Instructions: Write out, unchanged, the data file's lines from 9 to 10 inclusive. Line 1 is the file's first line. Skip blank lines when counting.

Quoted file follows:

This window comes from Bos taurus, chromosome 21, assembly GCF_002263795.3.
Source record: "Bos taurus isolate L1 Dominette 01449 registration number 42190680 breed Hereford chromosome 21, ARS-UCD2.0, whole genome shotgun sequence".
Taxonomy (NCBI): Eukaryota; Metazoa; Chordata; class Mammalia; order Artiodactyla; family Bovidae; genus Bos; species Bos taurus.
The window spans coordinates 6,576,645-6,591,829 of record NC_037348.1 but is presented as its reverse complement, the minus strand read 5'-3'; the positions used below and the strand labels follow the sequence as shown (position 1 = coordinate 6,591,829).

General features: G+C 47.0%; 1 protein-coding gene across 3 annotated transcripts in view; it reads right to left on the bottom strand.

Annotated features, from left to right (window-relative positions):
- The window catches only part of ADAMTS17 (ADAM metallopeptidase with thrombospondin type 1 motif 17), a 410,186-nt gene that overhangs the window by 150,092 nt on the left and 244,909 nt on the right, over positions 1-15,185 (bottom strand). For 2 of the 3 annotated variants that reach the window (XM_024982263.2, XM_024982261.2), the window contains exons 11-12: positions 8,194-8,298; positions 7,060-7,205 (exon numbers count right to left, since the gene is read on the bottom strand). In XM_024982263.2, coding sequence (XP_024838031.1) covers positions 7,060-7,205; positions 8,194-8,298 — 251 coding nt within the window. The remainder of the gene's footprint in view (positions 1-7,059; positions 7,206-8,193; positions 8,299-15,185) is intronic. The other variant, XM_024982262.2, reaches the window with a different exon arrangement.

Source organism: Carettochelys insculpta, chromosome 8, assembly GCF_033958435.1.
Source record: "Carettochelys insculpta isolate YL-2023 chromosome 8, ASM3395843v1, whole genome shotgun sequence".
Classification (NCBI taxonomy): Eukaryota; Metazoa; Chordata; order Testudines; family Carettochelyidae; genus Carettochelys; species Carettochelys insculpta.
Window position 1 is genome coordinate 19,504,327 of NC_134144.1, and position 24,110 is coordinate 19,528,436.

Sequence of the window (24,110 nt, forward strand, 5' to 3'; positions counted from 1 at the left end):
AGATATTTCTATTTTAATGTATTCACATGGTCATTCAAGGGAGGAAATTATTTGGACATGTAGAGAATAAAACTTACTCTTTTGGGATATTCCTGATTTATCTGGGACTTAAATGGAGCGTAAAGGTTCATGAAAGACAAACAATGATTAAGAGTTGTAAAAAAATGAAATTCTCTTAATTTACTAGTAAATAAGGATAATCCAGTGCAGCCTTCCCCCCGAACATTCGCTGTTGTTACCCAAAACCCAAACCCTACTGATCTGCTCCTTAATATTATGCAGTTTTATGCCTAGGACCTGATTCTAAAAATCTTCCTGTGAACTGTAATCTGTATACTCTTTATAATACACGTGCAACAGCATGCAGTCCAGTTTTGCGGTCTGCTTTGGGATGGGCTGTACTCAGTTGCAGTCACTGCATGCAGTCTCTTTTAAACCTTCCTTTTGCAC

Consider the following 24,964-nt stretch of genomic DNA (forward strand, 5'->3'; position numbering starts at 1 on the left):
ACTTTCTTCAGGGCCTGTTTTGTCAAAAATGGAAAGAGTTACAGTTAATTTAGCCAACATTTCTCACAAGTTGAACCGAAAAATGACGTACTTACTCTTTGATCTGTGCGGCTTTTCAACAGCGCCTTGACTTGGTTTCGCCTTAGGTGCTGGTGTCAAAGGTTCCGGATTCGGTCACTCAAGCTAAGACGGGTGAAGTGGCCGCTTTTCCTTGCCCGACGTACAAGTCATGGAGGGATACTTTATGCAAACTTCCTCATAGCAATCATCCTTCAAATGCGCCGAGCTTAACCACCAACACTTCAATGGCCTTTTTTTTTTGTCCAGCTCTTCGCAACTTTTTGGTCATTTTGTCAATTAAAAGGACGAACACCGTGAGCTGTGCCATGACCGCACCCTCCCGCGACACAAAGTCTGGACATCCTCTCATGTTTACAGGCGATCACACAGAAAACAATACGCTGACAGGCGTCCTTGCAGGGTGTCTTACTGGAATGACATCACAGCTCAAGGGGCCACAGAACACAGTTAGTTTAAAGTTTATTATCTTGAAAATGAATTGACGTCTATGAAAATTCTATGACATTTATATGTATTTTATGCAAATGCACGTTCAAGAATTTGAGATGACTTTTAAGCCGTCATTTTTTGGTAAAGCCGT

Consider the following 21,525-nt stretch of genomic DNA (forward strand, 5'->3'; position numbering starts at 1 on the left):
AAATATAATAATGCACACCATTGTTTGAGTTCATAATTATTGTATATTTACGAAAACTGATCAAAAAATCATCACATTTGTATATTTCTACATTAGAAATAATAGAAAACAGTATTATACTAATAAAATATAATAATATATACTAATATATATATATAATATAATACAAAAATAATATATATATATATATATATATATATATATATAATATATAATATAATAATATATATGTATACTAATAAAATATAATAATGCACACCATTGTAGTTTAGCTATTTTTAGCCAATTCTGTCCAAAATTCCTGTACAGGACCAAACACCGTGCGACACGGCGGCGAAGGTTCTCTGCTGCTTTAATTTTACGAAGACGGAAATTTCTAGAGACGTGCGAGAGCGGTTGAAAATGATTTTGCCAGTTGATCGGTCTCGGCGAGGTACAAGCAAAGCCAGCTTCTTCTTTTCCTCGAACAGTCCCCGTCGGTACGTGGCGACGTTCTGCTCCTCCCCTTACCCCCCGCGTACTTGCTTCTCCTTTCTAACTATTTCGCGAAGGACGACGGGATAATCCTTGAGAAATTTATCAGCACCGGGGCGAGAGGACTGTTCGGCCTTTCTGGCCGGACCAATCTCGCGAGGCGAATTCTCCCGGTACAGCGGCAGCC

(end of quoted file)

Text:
Source record: "Carettochelys insculpta isolate YL-2023 chromosome 8, ASM3395843v1, whole genome shotgun sequence".
Classification (NCBI taxonomy): Eukaryota; Metazoa; Chordata; order Testudines; family Carettochelyidae; genus Carettochelys; species Carettochelys insculpta.